Of the 100 finalists, chosen from an initial pool of 1,092 SMEs that registered, 62% are from the services sector, 13% operate in manufacturing and 25% belong to the trading sector. Fifteen percent are classified as micro SMEs, 52% as small SMEs and 33% as medium-sized SMEs.
The goal of the ranking, said Alexandar Williams, Director of the Strategy and Policy Division, is to foster a culture of development and competition amongst the SMEs, which account for 95% of the enterprises based in Dubai, 40% of Dubai's workforce and 42% of its annual GDP. The ranking is performance & development-driven, meaning it provides ranked SMEs an opportunity to know where they are, take steps to develop and improve their rankings eventually.
Yet the DubaiSME 100 ranking is not simply based on financial value.
"We rank companies based on financial and non-financial information, including criteria for innovation, human capital development, and international orientation," says Williams. "We use what we call a '3- I' approach: we look at the intent, the initiative, and the impact. Those that rank high are constantly developing innovative new products and services, have a global mindset, and focus on getting talented people on board."
Companies must have audited financial statements for at least three years, and be an independent entity registered in Dubai (under DED or the Free Zones). Beyond that, ranking is a matter of weighing the various factors.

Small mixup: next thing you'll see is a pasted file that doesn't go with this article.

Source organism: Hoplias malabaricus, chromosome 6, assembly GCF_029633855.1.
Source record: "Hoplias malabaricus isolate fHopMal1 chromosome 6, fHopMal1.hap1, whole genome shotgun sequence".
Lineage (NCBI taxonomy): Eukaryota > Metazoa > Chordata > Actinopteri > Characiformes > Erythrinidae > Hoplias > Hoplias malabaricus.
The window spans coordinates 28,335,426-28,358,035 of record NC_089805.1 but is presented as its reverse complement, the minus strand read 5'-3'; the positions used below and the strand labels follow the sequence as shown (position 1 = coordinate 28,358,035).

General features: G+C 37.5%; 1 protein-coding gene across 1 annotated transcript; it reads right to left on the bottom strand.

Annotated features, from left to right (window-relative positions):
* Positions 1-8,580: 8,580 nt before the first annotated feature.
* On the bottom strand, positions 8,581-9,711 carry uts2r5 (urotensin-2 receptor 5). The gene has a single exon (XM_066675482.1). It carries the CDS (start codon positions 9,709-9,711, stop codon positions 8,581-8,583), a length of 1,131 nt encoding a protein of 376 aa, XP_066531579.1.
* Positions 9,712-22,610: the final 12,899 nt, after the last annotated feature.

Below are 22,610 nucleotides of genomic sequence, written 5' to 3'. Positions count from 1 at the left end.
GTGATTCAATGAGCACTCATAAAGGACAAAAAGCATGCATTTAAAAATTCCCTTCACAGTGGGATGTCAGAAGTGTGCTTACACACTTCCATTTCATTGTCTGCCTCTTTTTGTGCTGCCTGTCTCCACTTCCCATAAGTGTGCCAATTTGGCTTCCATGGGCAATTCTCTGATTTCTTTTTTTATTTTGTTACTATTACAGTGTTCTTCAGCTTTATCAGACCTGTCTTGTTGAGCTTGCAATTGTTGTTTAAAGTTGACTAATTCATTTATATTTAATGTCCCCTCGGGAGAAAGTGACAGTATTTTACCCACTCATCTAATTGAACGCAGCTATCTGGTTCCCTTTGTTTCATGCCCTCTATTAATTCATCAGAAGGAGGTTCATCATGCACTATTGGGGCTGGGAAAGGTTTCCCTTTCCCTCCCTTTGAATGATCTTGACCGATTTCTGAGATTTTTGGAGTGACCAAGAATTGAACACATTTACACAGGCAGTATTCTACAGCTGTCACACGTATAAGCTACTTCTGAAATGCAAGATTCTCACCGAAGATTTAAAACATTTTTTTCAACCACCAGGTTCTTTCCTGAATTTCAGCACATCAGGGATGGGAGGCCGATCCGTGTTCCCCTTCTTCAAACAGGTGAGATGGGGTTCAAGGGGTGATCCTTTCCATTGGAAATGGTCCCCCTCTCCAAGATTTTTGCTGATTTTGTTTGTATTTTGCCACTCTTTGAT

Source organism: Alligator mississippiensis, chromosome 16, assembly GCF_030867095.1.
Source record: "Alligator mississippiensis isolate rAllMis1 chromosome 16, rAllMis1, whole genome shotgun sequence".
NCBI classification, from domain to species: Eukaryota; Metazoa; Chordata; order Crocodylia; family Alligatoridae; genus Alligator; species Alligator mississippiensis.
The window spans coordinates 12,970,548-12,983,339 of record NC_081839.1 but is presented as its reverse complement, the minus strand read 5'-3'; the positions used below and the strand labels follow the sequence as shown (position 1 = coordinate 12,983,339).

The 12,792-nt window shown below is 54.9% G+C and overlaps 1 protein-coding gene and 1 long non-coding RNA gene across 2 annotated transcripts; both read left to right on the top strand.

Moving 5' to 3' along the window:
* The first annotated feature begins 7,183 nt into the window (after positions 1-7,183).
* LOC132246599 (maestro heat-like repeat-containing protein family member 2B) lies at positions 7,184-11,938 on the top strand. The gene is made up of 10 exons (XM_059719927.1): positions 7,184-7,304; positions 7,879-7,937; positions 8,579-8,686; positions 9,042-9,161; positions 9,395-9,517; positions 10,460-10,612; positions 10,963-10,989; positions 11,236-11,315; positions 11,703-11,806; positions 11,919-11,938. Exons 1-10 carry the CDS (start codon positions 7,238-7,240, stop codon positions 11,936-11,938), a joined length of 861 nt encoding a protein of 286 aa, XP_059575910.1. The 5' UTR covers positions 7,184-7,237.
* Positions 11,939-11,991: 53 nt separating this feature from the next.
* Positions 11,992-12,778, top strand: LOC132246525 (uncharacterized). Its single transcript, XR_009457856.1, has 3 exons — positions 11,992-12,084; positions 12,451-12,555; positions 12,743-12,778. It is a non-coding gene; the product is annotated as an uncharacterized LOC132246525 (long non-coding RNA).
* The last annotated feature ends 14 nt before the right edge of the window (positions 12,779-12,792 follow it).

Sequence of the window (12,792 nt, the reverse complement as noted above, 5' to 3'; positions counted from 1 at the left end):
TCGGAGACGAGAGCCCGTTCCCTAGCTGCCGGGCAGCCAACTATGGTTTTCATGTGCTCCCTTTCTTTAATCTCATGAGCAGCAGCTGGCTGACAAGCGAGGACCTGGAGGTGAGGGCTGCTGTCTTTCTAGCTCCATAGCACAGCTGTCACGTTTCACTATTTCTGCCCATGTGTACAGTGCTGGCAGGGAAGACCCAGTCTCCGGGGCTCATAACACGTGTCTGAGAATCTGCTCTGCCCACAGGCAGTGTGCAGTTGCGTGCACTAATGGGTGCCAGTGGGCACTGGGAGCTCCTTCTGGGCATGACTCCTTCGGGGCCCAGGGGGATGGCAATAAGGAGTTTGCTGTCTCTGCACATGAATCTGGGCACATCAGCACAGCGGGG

"You could say it was a labor of love. We went to the offices of these companies and conducted grueling management interviews to assess leadership, strategy and vision, and then went to their factories and offices to understand their operations. We did our homework," says Williams.
This thoroughness is not just a courtesy to small businesses; it ensures that the ranking is a solid resource for investors looking for new opportunities. Post-financial crisis, many investors are looking to diversify their portfolios, from a prior focus on construction and real estate, towards investment in high potential SMEs, says Williams.
To encourage deal flow, the DubaiSME 100 will debut an SME 100 Investor Forum soon. The ranking organization will also help companies by informing them of opportunities to seek external capital through platforms such as NASDAQ Dubai, whose new listing criteria allow smaller companies.
Beyond that, DubaiSME also plans to organize relevant seminars and workshops that will help companies grow and raise further capital, while raising their profile and equity valueby adding them to larger international lists like the GCC 100, which is part of the Arabia 500 ranking.
The DubaiSME 100 companies, which are growing at an annual average growth rate of 30-50%, will serve as a model and example of the broader SME community, says Williams.
"I cannot reach all of the SMEs in Dubai. We use the SME 100 as a tool to reach out to the 72,000 SMEs in Dubai, telling the stories of those that are making a difference" he says. "Entrepreneurs listen to entrepreneurs. Once they hear these stories, inspiration takes on its own power."
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